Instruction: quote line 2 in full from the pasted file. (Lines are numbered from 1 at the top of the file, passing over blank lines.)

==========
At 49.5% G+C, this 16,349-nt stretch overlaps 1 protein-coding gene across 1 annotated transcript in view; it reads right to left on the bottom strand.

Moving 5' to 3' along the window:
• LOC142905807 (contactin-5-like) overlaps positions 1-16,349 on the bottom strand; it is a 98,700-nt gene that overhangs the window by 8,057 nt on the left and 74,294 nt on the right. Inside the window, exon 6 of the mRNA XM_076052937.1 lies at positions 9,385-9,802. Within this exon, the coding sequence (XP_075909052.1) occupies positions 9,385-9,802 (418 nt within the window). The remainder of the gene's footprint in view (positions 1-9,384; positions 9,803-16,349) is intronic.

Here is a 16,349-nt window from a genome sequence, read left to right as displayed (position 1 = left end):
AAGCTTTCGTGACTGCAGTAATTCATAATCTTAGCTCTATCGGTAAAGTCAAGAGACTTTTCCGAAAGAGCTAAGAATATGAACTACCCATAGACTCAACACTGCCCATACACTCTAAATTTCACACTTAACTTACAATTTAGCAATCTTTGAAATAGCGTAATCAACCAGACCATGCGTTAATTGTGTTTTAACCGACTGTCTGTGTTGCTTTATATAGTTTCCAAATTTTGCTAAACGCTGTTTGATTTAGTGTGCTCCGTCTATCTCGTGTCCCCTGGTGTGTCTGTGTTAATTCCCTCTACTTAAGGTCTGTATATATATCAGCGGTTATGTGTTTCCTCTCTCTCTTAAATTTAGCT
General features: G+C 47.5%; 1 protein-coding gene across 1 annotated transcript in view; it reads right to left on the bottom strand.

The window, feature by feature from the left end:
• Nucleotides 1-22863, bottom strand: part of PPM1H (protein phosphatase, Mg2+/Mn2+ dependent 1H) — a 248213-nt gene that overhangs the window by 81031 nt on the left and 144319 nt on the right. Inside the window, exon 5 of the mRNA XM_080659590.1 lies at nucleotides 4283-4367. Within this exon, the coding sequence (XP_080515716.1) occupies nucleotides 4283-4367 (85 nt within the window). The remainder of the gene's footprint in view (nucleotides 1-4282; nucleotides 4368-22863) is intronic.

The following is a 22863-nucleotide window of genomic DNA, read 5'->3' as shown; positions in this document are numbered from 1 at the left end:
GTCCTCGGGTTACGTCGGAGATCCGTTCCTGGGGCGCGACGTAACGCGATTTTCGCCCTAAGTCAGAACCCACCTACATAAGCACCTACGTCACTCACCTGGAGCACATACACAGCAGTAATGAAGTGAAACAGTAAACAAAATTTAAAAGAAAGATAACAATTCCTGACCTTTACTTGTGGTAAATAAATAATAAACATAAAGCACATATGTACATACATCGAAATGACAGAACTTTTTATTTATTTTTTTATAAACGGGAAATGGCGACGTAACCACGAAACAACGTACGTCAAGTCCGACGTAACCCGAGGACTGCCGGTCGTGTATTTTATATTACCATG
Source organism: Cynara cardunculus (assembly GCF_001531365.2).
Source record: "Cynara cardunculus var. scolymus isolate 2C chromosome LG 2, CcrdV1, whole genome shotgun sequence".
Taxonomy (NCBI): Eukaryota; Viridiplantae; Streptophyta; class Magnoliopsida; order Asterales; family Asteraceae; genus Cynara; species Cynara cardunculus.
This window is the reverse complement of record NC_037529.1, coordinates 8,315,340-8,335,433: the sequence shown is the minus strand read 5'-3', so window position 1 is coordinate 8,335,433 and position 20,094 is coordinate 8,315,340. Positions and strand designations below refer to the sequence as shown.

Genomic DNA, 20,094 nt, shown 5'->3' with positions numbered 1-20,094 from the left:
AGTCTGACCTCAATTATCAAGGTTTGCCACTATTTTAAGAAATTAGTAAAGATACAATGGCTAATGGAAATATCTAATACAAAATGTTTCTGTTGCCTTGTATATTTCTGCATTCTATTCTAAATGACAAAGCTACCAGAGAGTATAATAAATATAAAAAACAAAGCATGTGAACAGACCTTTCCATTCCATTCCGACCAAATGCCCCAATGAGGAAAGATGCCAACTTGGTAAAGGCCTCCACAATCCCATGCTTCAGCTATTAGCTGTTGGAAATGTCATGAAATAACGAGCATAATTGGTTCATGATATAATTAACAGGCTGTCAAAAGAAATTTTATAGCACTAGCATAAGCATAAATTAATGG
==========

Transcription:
Moving 5' to 3' along the window: